TV SMITH's Dua Sen: The Guy From Simpang Lima
TV Smith's Dua Sen
TV Smith's Dua Sen. The politically incorrect irregular columnist combines his idiosyncratic observations and tangential commentary into a blog...


by TV Smith

Malaysia-born Australian Idol, Guy Sebastian, is in town on a promotional tour. I caught up with him for dinner at the misleadingly named 'Spices' restaurant. We both thought it serves Indian or local cuisine but were fed some fine funky fusion food instead. Despite his unconsummated cravings for satay, the humble lad from Klang shared some of his thoughts on a wide range of topics; from piracy to babes…

TV: Do you know what's a blog or blogging?

GS: Blog? What's a blog?

TV: Eh, never mind, let's move on…

TV: What do you personally feel about music piracy?

GS: When I was in Philippines, I saw a lot of people who love music but not all of them have enough money to spend, say 500 pesos, on a CD. Sometimes I feel even though it is illegal, it provides a chance for people who are unfortunate enough not to have that kind of money to have a chance to listen to your music. I guess if people are listening to it, enjoying the music, if they're touched by it, that's what matters. As a record company you are probably not too happy, but as an artiste you think more people are listening to your music and that's cool.

TV: Did you come across any of your stuff pirated when you went shopping earlier, here in KL?

GS: I was at a shopping complex in the Bukit Bintang area, and I was staring at my own (pirated) album and this guy, the shopkeeper, looked at me and said "Oh no!" In the end he asked me to autograph a copy [laughs].

TV: What do you think of people sharing music online?

GS: You know, I have done it myself, so I can't really complain… [chuckles]. Seriously, it is the same thing you know, good in one way and bad in another. It will be quite unfortunate when stuff becomes so accessible that people don't buy records anymore. All it's going to do is reduce the amount of talent that's out there. It is going to make it impossible for people with talent to be able to make a living. It's all about supporting music. I used to kind of download stuff but when I saw my own CDs in the stores, it changed my whole perspective.

TV: What's with the Afro hairstyle?

GS: Actually started as laziness; I was at uni, working a couple of jobs and trying to afford a studio. So I just couldn't be bothered wasting money on a haircut. Since it has become my 'thing', they won't let me cut even though I can afford it now.

TV: Which part of Klang were you from and do you have any recollections since you migrated at an early age?

GS: I was from Simpang Lima and I can remember only the playground, stray dogs and nasi lemak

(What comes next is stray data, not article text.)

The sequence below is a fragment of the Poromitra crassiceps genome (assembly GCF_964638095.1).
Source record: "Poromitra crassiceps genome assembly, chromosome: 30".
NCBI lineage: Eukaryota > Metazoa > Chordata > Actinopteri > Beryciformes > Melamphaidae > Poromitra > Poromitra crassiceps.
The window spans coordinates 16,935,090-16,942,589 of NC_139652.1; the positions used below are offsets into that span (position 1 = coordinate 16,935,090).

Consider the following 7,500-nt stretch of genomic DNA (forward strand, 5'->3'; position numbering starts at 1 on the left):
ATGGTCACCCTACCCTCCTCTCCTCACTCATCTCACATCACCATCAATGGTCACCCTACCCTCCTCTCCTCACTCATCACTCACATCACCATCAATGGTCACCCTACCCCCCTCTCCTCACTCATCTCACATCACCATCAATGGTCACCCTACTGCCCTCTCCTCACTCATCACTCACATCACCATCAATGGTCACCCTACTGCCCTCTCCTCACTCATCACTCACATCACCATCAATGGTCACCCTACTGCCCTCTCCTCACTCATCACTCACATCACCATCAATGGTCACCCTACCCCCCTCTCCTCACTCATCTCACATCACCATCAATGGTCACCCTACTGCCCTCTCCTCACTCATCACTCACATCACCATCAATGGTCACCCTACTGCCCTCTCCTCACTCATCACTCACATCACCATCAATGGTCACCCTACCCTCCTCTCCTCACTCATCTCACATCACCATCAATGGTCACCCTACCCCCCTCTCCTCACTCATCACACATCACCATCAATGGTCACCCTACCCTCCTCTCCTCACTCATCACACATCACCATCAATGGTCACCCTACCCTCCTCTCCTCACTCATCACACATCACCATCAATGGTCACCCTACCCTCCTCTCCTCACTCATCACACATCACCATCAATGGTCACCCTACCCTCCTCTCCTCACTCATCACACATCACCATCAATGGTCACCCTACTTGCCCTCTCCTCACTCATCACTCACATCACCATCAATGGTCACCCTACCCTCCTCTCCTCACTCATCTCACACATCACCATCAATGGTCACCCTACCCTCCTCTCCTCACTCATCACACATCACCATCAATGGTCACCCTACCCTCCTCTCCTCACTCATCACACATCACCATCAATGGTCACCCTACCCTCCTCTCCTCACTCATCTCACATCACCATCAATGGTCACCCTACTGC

TV: After, seventeen or eighteen years in Australia, do you now hate durians?

GS: No, I love durians! And rambutans too [correctly pronounced].

TV: Do you speak any Bahasa Malaysia now?

GS: No, only a few words… Terima kasih, apa khabar, nasi lemak, satay, ha ha ha…

TV: You mentioned that you have your own home studio. Did you get to incorporate some of your original and earlier work into this current album?

GS: My second single, "All I Need Is You", is one of the songs I wrote about a year and a half before Idol

TV: Speaking of which, who's the babe in that music video?

GS: She's actually the director's brother's girlfriend. So she was taken unfortunately [laughs].

TV: What do you think of Malaysian women?

GS: They're hot, very good looking.

TV: You may have noticed that there are now plenty of Malaysian women who dye or tint their hair, what do you think of this fad?

GS: I don't know, I'm not a huge fan of that. I think Asian women need to have black hair. I mean maybe brown, but blonde? Something's not right.

TV: Tell me something about your upcoming second album.

GS: It's coming along really well. I got to write with Brian McKnight and a whole bunch of other people. There's some really beautiful ballads in there and the up stuff is kind of 70's funk mixed with some kind of disco sounds. I think it's cool and it's fresh.

TV: Boleh cari makan sekarang?

GS: Yeah, I've got my money now, but I'll be a liar if I say money isn't important. It's not the reason why I do my music but the money never hurts [laughs].

TV: Any advice for our Malaysian Idol aspirants?

GS: Just always keep it about the music, stay focused and keep your feet grounded 'cause they can all go in one second. At the same time, take risks; don't do 'safe' songs.

This interview also appears in print and online in StarMag (The Sunday Star).
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Picture, dinner and interview courtesy of BMG Music Malaysia.


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